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National Day for Truth and Reconciliation: Indigenous Women and Healthcare

Our Role as Settlers on Indigenous Land

As settlers on Indigenous land, we must acknowledge the privilege we have of being here, the richness of Indigenous people and cultures, and the brutalization that Indigenous people have historically faced and continue to face at the hands of our systems and institutions. It’s crucial that we support and uplift Indigenous voices.

Indigenous Women’s Health

Indigenous women disproportionately face barriers to healthcare, particularly because they exist at the intersection of race and gender (Browne & Vicki, 2002).

We must acknowledge the complex contributors to the health outcomes of Indigenous women. As Browne & Vicki (2002) note, “[c]onsistent with western biomedical assumptions about the basis of health and illness, [...] the tendency within the healthcare system has been to medicalize social problems as arising from individual lifestyles, cultural differences or biological predisposition - rather than from impoverished social and economic circumstances, marginalization and oppressive internal colonial politics”

Because of the ongoing effects of settler colonialism, Indigenous women are in greater need of health services and are more susceptible to poor health outcomes. Despite their need, they face inequitable access to health care when compared to other demographics in Canada. The many challenges associated with health status among Indigenous women in Canada can be largely attributed to historical precedents, such as genocide and residential schools, and the resulting socio-economic circumstances (Browne & Vicki, 2002).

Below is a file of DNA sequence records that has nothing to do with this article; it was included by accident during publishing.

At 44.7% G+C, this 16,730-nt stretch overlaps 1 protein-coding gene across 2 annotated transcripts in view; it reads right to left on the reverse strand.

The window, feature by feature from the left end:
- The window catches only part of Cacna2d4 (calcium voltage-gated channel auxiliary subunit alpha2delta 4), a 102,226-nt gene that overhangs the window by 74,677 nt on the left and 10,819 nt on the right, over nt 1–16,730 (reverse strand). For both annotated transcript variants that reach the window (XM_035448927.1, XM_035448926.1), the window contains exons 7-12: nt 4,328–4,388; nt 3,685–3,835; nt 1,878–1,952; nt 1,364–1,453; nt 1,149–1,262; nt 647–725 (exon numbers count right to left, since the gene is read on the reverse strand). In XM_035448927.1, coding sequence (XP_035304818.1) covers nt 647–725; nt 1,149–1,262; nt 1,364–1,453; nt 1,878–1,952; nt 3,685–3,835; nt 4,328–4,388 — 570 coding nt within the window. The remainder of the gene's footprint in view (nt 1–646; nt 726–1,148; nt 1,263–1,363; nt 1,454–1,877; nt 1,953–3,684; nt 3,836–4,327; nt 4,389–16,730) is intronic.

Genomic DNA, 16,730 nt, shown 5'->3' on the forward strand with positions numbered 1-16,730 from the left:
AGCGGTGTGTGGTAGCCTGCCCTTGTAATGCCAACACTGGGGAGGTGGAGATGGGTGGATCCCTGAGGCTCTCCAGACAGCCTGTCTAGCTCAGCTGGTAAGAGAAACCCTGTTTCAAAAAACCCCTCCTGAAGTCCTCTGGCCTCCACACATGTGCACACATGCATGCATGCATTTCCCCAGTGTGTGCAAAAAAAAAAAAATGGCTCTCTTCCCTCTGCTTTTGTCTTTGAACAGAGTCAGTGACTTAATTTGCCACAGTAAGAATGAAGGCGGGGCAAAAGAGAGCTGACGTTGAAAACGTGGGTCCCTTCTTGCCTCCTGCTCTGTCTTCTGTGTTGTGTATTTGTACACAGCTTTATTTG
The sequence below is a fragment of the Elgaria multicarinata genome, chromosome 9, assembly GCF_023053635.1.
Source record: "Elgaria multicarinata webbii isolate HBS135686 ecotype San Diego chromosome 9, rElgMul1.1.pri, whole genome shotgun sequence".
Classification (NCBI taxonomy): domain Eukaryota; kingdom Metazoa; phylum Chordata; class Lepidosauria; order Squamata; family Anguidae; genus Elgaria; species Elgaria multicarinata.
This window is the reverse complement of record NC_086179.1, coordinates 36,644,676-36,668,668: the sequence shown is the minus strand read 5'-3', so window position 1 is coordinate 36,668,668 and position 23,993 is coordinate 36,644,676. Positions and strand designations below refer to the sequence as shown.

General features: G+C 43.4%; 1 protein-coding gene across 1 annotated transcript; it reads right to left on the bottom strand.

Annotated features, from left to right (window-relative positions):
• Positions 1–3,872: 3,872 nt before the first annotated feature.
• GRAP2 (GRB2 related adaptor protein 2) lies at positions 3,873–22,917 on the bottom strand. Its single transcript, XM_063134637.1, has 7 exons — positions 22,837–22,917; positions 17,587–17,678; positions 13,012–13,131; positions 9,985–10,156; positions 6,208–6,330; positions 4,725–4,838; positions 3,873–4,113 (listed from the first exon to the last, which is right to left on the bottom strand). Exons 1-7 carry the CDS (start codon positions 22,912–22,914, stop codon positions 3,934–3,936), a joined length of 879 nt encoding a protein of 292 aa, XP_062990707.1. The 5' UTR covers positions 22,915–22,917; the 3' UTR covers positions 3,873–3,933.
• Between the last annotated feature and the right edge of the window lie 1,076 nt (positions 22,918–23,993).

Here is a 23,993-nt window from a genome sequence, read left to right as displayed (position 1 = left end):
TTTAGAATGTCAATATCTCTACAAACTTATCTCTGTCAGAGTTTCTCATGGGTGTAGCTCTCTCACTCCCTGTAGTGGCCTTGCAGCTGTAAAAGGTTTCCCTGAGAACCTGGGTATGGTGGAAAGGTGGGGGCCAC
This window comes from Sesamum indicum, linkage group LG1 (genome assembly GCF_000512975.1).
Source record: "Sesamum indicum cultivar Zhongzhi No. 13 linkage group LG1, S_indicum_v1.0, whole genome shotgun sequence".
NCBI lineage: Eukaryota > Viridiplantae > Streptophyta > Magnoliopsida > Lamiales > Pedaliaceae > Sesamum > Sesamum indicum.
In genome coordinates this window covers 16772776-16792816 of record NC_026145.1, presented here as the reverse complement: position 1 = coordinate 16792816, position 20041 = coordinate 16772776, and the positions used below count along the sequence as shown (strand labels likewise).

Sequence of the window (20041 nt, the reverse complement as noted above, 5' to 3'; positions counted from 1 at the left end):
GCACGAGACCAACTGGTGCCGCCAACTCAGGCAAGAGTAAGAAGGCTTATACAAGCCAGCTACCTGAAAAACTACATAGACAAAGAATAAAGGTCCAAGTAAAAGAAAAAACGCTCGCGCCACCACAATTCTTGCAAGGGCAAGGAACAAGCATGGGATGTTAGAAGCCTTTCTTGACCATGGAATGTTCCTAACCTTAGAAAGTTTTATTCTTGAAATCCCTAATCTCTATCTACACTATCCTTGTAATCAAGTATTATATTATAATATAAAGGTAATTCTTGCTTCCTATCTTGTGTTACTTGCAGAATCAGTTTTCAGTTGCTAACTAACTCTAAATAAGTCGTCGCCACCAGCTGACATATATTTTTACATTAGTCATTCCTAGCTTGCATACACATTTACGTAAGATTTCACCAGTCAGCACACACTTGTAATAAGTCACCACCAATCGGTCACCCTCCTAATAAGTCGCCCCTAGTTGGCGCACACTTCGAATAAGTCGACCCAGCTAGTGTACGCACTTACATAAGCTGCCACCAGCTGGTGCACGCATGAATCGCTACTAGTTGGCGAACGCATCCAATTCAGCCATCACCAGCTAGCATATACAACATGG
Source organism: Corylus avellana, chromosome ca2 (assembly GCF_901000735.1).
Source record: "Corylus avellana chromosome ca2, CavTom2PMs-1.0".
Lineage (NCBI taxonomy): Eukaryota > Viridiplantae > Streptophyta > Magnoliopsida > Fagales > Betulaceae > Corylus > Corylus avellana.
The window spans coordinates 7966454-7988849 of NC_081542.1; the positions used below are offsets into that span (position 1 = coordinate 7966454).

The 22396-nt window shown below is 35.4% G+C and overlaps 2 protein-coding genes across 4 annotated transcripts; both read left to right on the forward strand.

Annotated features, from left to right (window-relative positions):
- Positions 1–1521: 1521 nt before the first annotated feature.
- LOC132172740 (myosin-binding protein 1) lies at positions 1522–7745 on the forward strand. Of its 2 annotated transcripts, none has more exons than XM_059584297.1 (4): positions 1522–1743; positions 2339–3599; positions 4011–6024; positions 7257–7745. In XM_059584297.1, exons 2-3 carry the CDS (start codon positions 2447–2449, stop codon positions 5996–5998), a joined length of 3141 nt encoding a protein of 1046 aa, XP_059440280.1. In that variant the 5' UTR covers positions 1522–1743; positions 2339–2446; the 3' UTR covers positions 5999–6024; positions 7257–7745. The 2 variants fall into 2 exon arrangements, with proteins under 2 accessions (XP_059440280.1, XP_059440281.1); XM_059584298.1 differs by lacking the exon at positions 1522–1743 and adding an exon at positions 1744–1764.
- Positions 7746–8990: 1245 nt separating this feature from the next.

Improving the health of Indigenous women is critical not only for individuals, but also for the revitalization of Indigenous families and communities. Women's role as mothers and primary caregivers extends their influence throughout generations.

Truth and Reconciliation Committee Calls to Action: Health

To create a preliminary guideline to help address inequities Indigenous communities face, the Truth and Reconciliation Commission of Canada created a report in 2015 with 94 Calls to Action. Read some of their calls to action for healthcare below:

“We call upon the federal, provincial, territorial, and Aboriginal governments to acknowledge that the current state of Aboriginal health in Canada is a direct result of previous Canadian government policies, including residential schools, and to recognize and implement the health-care rights of Aboriginal people as identified in international law, constitutional law, and under the Treaties.”

“We call upon those who can effect change within the Canadian healthcare system to recognize the value of Aboriginal healing practices and use them in the treatment of Aboriginal patients in collaboration with Aboriginal healers and Elders where requested by Aboriginal patients.”

“We call upon all levels of government to:

i. Increase the number of Aboriginal professionals working in the healthcare field.

ii. Ensure the retention of Aboriginal healthcare providers in Aboriginal communities.

iii. Provide cultural competency training for all healthcare professionals.”

What can we do?

  • Acknowledge Indigenous health and healing practices. While many of us may be accustomed to Western biomedicine which is dominant in our healthcare system, it’s important to make space for Indigenous knowledge of healing so they may receive culturally sensitive care.

  • Call for healthcare providers to receive training and education on Indigenous history. Providing good healthcare requires knowing your patients. Increasing education surrounding the unique vulnerabilities Indigenous communities and individuals face can help reduce harm caused by conscious and unconscious biases.

  • Be aware of your role as a settler. It’s important to stay aware and critical of your role as a settler on Indigenous land. How can we support and uplift Indigenous voices?

  • Stay updated on Indigenous issues. Educate yourself on issues that persist throughout Indigenous communities, such as missing and murdered Indigenous women and the historic and ongoing forced sterilization of Indigenous women (Ryan et al., 2021).


Browne, A., & Smye, V. (2002). A post-colonial analysis of healthcare discourses addressing Aboriginal women. Nurse Researcher (through 2013), 9(3), 28–41.

Ryan, C., Ali, A., & Shawana, C. (2021). Forced or Coerced Sterilization in Canada: An Overview of Recommendations for Moving Forward. International Journal of Indigenous Health, 16(1), Article 1.

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